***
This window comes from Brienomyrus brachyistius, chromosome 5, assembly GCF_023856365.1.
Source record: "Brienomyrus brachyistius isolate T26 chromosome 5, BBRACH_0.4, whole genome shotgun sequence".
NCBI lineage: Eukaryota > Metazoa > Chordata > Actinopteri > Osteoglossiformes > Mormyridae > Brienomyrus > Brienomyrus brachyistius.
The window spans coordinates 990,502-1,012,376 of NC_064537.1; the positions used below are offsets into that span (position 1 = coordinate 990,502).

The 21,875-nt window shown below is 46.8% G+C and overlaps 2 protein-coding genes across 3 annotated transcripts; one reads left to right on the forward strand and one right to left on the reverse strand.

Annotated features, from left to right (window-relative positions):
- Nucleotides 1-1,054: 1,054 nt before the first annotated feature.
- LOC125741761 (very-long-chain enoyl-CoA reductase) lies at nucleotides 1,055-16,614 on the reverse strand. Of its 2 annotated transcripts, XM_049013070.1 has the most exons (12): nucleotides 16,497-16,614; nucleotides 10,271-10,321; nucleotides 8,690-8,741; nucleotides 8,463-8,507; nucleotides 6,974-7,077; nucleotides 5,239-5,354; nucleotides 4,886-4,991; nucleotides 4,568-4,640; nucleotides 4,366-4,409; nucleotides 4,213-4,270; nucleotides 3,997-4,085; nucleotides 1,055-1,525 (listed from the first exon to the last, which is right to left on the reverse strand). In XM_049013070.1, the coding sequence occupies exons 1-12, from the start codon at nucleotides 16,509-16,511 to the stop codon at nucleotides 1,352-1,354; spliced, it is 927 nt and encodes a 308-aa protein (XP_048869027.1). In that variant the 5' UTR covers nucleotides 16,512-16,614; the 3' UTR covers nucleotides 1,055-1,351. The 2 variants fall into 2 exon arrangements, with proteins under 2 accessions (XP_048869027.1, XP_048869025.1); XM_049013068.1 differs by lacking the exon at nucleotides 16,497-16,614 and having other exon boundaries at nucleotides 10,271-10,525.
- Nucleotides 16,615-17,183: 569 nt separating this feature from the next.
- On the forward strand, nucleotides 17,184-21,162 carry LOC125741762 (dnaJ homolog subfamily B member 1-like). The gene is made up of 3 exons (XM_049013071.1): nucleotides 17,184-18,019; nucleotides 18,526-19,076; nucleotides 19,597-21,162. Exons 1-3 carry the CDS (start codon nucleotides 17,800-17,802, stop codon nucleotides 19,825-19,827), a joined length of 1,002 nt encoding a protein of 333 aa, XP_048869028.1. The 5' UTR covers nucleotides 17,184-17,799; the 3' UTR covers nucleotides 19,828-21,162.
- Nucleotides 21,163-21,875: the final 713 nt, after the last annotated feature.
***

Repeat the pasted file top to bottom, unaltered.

This window comes from Brienomyrus brachyistius, chromosome 5, assembly GCF_023856365.1.
Source record: "Brienomyrus brachyistius isolate T26 chromosome 5, BBRACH_0.4, whole genome shotgun sequence".
NCBI lineage: Eukaryota > Metazoa > Chordata > Actinopteri > Osteoglossiformes > Mormyridae > Brienomyrus > Brienomyrus brachyistius.
The window spans coordinates 990,502-1,012,376 of NC_064537.1; the positions used below are offsets into that span (position 1 = coordinate 990,502).

The 21,875-nt window shown below is 46.8% G+C and overlaps 2 protein-coding genes across 3 annotated transcripts; one reads left to right on the forward strand and one right to left on the reverse strand.

Annotated features, from left to right (window-relative positions):
- Nucleotides 1-1,054: 1,054 nt before the first annotated feature.
- LOC125741761 (very-long-chain enoyl-CoA reductase) lies at nucleotides 1,055-16,614 on the reverse strand. Of its 2 annotated transcripts, XM_049013070.1 has the most exons (12): nucleotides 16,497-16,614; nucleotides 10,271-10,321; nucleotides 8,690-8,741; nucleotides 8,463-8,507; nucleotides 6,974-7,077; nucleotides 5,239-5,354; nucleotides 4,886-4,991; nucleotides 4,568-4,640; nucleotides 4,366-4,409; nucleotides 4,213-4,270; nucleotides 3,997-4,085; nucleotides 1,055-1,525 (listed from the first exon to the last, which is right to left on the reverse strand). In XM_049013070.1, the coding sequence occupies exons 1-12, from the start codon at nucleotides 16,509-16,511 to the stop codon at nucleotides 1,352-1,354; spliced, it is 927 nt and encodes a 308-aa protein (XP_048869027.1). In that variant the 5' UTR covers nucleotides 16,512-16,614; the 3' UTR covers nucleotides 1,055-1,351. The 2 variants fall into 2 exon arrangements, with proteins under 2 accessions (XP_048869027.1, XP_048869025.1); XM_049013068.1 differs by lacking the exon at nucleotides 16,497-16,614 and having other exon boundaries at nucleotides 10,271-10,525.
- Nucleotides 16,615-17,183: 569 nt separating this feature from the next.
- On the forward strand, nucleotides 17,184-21,162 carry LOC125741762 (dnaJ homolog subfamily B member 1-like). The gene is made up of 3 exons (XM_049013071.1): nucleotides 17,184-18,019; nucleotides 18,526-19,076; nucleotides 19,597-21,162. Exons 1-3 carry the CDS (start codon nucleotides 17,800-17,802, stop codon nucleotides 19,825-19,827), a joined length of 1,002 nt encoding a protein of 333 aa, XP_048869028.1. The 5' UTR covers nucleotides 17,184-17,799; the 3' UTR covers nucleotides 19,828-21,162.
- Nucleotides 21,163-21,875: the final 713 nt, after the last annotated feature.